Regional chief shocked, angry at travelers who put First Nation and the Yukon Region at risk

Wednesday, January 27th, 2021 8:09am


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Assembly of First Nations Yukon Regional Chief Kluane Adamek

In a statement released Jan. 26, Assembly of First Nations Yukon Regional Chief Kluane Adamek condemned the actions taken by two out-of-territory travelers.

"Like so many, I'm shocked and angry, but not surprised," said Adamek.  "These actions are a blatant display of disrespect and an exemplification of true privilege and entitlement; a selfish millionaire and his wife stole doses of the vaccine from a vulnerable population and put an entire community, nation and region at risk."

Adamek was reacting to news that Rodney and Ekaterina Baker chartered a private plane and flew to Beaver Creek to cut to the front of the vaccine line, and potentially exposed an entire community to the virus because they violated quarantine regulations.

Rodney and Ekaterina Baker (Facebook photo)

According to reporting by the CBC and the Yukon News, RCMP caught the couple after they had received the vaccine and were trying to return to Vancouver from the Whitehorse International Airport.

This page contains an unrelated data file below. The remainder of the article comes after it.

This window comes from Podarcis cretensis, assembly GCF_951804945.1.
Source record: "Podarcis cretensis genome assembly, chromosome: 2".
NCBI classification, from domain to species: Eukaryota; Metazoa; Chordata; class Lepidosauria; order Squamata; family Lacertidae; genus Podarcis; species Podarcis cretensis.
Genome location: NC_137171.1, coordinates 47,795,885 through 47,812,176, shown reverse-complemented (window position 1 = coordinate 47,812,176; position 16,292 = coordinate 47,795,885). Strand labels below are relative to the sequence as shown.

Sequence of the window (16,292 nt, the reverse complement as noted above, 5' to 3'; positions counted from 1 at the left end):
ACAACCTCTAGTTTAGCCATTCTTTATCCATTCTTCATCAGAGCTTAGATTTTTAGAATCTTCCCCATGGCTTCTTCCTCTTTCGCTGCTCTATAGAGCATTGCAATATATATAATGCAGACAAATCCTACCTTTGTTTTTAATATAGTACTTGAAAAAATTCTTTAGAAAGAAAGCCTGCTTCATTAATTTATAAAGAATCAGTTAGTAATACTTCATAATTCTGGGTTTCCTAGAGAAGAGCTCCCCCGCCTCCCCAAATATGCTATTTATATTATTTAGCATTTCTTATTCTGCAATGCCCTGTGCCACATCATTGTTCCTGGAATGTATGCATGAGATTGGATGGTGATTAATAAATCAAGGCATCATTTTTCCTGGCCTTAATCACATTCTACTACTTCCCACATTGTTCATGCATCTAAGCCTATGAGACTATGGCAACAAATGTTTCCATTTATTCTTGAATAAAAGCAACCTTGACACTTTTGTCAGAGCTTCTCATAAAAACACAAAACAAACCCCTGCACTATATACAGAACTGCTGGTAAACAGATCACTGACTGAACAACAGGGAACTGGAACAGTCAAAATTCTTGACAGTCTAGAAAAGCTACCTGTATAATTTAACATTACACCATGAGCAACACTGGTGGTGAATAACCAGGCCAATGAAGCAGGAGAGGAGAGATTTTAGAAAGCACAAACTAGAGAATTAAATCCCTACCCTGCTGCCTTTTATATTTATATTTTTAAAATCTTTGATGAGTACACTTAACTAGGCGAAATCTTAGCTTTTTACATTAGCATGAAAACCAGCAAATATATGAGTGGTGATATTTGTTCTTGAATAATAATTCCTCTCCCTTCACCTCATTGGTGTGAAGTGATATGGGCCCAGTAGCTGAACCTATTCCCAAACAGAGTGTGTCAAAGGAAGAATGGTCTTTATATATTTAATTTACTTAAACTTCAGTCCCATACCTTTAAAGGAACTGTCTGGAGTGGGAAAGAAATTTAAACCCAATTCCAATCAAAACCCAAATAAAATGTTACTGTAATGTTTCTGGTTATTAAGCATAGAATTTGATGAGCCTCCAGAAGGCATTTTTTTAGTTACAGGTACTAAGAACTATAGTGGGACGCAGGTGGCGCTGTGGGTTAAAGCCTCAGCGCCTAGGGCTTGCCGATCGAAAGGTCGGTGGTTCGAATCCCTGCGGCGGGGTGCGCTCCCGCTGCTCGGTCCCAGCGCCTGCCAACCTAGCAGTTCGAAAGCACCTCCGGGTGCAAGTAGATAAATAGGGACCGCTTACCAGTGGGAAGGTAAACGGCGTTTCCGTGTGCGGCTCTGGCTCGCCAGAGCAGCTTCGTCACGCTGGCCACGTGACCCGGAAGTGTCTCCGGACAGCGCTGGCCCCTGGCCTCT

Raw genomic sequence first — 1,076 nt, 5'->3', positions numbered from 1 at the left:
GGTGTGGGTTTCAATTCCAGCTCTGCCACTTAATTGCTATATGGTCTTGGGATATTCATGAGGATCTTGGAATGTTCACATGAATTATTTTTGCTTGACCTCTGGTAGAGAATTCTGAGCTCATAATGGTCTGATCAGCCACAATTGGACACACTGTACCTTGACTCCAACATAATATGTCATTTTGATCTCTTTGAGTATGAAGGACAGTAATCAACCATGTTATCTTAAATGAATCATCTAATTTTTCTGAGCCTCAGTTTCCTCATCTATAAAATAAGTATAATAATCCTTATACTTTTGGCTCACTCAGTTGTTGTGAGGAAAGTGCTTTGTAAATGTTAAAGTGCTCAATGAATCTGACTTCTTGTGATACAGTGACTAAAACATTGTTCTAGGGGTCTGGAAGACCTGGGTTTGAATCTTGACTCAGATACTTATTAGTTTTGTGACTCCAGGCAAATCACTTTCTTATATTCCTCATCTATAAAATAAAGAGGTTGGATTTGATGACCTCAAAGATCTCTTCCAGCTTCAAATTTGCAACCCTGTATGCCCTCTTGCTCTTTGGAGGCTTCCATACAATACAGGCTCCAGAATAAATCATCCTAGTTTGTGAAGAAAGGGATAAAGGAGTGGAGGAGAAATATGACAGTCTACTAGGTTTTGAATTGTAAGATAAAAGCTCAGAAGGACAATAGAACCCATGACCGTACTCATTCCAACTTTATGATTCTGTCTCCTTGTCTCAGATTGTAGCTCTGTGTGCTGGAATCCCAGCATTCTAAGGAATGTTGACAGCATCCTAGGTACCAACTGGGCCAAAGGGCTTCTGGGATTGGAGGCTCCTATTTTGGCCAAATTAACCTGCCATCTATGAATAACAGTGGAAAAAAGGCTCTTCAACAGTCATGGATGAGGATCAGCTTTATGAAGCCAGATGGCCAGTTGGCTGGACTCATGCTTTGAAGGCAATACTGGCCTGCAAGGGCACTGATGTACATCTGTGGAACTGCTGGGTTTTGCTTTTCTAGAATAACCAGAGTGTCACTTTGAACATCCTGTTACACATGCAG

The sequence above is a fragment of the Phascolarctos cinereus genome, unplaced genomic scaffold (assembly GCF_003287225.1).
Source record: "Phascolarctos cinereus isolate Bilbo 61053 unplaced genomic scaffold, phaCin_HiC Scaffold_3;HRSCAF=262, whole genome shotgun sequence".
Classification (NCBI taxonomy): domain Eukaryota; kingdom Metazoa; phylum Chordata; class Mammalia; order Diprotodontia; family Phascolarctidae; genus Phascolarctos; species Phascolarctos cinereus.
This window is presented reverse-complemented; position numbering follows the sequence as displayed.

"I commend White River First Nation for taking measures to implement greater security for the sake of the Elders and nation, but it shouldn't have to come to this," said Adamek.

“The fines and consequences need to be higher for this type of blatant disregard for First Nations safety. Communities and this region need certainty that these actions will not be tolerated, and that authorities will ensure tighter restrictions are in place for this to not reoccur." 

As reported in the media, the couple were fined $1,150 each and could face a maximum of six months jail time. Baker earned $10.6 million dollars in 2019 as the CEO of the Great Canadian Gaming Corporation. 

“The actions displayed are clearly linked to this couple’s privilege. It exemplifies a cycle that we continue to see in many places and spaces, and the double standard that exists between Indigenous and non-Indigenous people who break the law,” said Adamek.

"It’s not enough that Baker resigned. Baker and the Great Canadian Gaming Corporation have a moral debt to White River First Nation that needs to be repaid. Any type of reparations should be determined for and by the community,” said Adamek.

"This cowardly act should not go unpunished, and authorities should send a message to anyone else trying to commit such a heinous offense that it will not be tolerated."